Hispanic voters prefer U.S.
President Barack Obama over his Republican challenger Mitt Romney by
69 percent to 21 percent, according to a new nationwide survey
The survey by the Pew Hispanic Center, an American think tank, shows that Obama's current lead over Romney among Hispanics has barely budged throughout the 2012 campaign and is larger than in the 2008 election, when he received 67 percent of the Hispanic vote to 31 percent over Republican John McCain.
Since the last presidential election, the Latino electorate in the country has grown in size and importance, the survey says.
Today, 23.7 million Hispanics are eligible to vote, an increase of more than 4 million since 2008. Hispanics now account for a record 11 percent of the nation's eligible electorate, up from 9.5 percent in 2008.
The new survey also finds a sharp rise in the past year in the share of Latinos who identify the Democratic Party as the one that has more concern for them.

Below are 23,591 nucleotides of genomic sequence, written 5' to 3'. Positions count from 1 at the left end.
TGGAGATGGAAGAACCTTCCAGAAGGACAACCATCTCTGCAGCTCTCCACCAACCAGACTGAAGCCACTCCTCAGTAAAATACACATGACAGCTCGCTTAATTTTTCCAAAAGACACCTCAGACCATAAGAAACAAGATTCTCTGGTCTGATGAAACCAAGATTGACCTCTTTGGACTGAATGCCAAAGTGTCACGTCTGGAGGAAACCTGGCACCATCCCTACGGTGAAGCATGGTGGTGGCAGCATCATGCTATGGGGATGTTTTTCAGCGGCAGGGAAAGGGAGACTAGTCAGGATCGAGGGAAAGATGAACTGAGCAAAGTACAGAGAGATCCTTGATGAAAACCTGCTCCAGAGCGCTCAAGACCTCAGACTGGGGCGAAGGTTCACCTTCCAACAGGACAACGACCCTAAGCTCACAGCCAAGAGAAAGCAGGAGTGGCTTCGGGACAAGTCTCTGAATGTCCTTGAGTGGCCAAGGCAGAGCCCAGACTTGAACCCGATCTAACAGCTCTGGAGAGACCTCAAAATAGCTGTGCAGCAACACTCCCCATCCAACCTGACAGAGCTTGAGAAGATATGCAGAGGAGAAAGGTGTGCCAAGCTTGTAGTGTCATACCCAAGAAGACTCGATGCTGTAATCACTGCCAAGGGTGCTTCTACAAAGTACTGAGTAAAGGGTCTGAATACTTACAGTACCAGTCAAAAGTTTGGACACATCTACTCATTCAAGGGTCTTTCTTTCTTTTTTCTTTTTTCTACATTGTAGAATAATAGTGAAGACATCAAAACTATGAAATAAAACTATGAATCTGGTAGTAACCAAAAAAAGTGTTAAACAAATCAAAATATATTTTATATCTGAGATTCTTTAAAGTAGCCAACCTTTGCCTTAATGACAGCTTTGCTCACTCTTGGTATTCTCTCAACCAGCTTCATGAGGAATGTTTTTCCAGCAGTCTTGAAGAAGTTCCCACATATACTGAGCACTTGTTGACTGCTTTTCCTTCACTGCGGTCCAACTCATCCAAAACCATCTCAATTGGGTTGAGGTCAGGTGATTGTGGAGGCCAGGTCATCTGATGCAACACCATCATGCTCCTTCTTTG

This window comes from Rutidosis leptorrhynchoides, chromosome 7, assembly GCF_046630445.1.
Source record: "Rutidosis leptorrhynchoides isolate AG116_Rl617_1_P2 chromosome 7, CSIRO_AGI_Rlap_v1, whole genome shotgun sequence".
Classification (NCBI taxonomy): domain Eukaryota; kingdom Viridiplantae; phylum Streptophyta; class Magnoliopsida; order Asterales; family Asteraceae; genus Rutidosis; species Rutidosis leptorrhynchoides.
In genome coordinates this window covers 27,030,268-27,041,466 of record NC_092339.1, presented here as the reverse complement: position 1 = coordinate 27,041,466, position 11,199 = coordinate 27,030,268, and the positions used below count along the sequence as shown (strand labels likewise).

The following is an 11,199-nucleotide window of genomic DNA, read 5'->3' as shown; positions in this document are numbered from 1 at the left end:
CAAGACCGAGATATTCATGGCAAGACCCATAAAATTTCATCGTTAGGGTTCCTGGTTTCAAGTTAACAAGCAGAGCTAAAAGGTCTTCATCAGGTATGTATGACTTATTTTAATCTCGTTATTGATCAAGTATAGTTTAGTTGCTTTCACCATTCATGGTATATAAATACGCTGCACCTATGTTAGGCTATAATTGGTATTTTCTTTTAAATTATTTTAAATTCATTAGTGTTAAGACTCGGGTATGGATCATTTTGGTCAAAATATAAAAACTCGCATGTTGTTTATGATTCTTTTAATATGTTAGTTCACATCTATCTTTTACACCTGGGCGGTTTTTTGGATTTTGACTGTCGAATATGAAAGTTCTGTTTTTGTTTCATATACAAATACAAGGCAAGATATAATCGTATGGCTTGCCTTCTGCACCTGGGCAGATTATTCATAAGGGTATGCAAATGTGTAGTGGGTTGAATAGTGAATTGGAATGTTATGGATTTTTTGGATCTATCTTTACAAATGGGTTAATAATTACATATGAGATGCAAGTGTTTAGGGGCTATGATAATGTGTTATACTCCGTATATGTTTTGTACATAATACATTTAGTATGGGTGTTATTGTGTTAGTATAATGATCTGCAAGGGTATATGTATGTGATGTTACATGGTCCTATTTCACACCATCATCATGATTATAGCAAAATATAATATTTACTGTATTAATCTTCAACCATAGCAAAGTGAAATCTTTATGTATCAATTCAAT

With the turnout rate of eligible Latino voters historically lagging that of other groups, the new survey finds that 77 percent of Latino voters say they will vote this year. By comparison, 89 percent of all registered voters say they will vote.
Most Popular Stories
- Prosecutor to Investigate Walmart Police Shooting
- GM to Announce New Jobs in Tennessee
- Mark Sanchez Suddenly a Hot QB Commodity
- Smith & Wesson Misses Target
- Emirates Hit Libyan Targets With Airstrikes
- Michael Brown Funeral: Can Americans Change the Script of Violence?
- American Killed With ISIS Fighters in Syria
- Marco Rubio Warns Obama on Deportations
- Surf's Up! SoCal Prepares for Big Storm Surf
- Ford Hires 300 at Louisville Lincoln Plant